Josef Vissarionovich Djugashvili, born in December 1878 in Georgia, assumed the name Stalin (man of steel) in his 30s. Growing up the poor, only child of a shoemaker and laundress, he attended a Georgian Orthodox seminary as a young man. Inspired by the works of Karl Marx, he became a political organizer for the Bolshevik Party. Arrested multiple times, he was imprisoned and exiled to Siberia. In 1903 Stalin married the seamstress Ekaterina "Kato" Svanidze and had a son Yakov. Ekaterina died of typhus in 1907. Yakov died as a POW in WWII Germany. Stalin married his second wife, Nadezhda Alliluyeva in 1919, and had two children: Vasily, who was imprisoned after his father's death in 1953 and Svetlana, who defected in the 1960s. Their mother Nadezhda committed suicide in 1932. Stalin reportedly also fathered several children out of wedlock. When the Bolshevik leader Vladimir Lenin died in 1924, Stalin gained control of the party. Assuming dictatorial powers, he instituted a farm collectivization program, suppressed opposition and purged his party of potential rivals. Many of his perceived enemies were executed or sent to forced labor camps. In 1929, Stalin launched a disastrous series of five-year plans to industrialize the agrarian Russian economy. As the government seized control of farms, peasant farmers who refused to cooperate were shot or exiled. The forced collectivization also led to widespread famine across the Soviet Union that killed millions. Stalin expanded the powers of the secret police, encouraged citizens to spy on one another and had millions of people killed or sent to the Gulag system of forced labor camps. From 1937-38, he instituted the Great Terror, a series of arrests, executions and exiles designed to remove people from the Communist Party, the military and Soviet society that he considered a threat. Controlling the Soviet media, Stalin promoted a cult of personality for himself. Cities were renamed in his honor, history books augmented his role in the revolution, and artwork, literature and music extolled his name. In 1939, Stalin signed a nonaggression pact with Nazi Germany. He then proceeded to annex parts of Poland, Romania, Estonia, Latvia and Lithuania, and launch an invasion of Finland. However, in June 1941 Hitler broke the pact and invaded the USSR with Operation Barbarossa. As German troops advanced toward Moscow, Stalin ordered a scorched earth policy to destroy anything that might benefit the enemy. In 1942, the tide on the Eastern Front turned with the Battle of Stalingrad, and the Red Army eventually drove the invading Germans from Russia. In 1945, Stalin's health deteriorated and heart problems forced a two-month vacation. He grew increasingly concerned about possible attempts to oust him from power. Senior political and military figures were monitored by secret police and many (including Foreign Minister Vyacheslav Molotov and NKVD head Lavrentiy Beria) were eventually demoted from positions of power. After WWII, many Russians viewed Stalin as a hero and savior of the nation. Post-war Soviet society became somewhat more tolerant: The Russian Orthodox Church was allowed to retain churches opened during the war. Academia...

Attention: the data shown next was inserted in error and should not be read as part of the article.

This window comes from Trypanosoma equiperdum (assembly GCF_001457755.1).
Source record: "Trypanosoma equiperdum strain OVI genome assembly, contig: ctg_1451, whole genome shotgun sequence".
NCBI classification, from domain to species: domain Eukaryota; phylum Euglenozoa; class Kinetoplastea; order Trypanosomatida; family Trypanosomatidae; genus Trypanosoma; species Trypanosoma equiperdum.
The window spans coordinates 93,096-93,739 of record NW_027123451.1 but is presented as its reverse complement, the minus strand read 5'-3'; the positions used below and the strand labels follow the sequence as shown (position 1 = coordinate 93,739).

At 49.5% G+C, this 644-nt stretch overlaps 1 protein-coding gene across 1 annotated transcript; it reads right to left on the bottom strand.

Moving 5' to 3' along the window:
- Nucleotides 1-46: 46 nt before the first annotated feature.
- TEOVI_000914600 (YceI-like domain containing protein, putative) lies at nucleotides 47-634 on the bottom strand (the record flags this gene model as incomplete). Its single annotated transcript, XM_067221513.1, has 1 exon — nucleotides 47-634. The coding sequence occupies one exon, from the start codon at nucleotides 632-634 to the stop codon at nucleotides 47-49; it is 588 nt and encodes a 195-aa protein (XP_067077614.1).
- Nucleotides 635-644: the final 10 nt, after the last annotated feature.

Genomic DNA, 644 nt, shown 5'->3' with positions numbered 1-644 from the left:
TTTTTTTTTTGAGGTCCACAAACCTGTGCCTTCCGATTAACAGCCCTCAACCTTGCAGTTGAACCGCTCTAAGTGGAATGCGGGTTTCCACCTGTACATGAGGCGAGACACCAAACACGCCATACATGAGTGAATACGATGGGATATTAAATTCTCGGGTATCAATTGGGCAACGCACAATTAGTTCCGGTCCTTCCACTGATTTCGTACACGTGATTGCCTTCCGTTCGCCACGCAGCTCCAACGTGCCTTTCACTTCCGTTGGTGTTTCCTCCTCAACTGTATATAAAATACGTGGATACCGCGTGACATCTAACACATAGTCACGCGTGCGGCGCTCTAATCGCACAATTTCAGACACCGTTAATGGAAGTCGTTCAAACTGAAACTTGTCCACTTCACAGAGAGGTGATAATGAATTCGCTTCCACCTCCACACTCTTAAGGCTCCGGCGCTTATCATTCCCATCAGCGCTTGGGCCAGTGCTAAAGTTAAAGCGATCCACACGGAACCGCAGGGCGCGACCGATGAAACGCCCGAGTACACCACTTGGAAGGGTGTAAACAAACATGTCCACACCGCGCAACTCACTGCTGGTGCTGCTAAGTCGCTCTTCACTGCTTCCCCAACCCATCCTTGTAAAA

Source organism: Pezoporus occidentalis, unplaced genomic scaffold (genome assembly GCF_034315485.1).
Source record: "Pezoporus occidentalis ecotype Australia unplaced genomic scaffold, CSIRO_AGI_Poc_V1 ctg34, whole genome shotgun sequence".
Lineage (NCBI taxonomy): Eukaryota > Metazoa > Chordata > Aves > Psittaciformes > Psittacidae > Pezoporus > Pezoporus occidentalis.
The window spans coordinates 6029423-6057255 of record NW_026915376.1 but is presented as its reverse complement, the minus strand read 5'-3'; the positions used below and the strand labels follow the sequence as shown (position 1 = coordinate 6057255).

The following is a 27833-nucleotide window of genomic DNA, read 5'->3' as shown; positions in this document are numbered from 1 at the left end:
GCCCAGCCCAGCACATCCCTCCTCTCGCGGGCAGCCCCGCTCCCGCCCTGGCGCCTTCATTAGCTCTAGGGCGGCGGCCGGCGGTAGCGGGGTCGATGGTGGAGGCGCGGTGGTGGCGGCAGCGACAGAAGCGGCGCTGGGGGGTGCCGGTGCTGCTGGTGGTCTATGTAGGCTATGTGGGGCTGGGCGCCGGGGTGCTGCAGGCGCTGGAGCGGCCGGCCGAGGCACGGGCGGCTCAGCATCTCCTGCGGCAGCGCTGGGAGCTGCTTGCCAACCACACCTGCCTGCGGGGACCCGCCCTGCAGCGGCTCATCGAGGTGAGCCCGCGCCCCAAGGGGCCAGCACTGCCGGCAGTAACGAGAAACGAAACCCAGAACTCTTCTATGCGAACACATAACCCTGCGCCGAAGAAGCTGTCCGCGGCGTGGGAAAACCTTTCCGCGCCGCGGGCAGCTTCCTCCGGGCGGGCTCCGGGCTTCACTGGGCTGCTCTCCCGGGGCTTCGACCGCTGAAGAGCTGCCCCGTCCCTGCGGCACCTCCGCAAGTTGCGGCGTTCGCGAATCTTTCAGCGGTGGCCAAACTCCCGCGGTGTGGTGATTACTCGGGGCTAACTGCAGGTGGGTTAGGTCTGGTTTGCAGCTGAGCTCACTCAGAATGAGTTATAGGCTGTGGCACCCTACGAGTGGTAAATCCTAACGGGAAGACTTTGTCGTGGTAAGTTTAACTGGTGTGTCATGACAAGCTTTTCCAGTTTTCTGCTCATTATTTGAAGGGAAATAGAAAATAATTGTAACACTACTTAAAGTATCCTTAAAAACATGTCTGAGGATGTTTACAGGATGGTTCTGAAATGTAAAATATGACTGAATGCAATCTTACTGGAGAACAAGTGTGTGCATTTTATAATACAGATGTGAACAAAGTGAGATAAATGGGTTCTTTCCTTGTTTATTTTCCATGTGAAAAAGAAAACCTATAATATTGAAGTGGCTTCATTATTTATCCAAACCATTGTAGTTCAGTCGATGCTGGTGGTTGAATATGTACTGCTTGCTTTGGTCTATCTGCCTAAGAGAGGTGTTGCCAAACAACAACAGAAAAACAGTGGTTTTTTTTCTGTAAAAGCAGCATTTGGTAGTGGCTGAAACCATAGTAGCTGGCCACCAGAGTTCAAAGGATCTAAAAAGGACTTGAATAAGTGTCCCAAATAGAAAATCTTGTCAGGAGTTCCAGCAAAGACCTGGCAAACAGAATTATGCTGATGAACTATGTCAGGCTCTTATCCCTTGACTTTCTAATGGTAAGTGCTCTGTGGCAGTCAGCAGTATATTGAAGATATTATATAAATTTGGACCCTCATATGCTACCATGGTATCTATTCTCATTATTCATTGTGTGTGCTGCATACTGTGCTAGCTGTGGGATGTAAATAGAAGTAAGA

Japanese New Year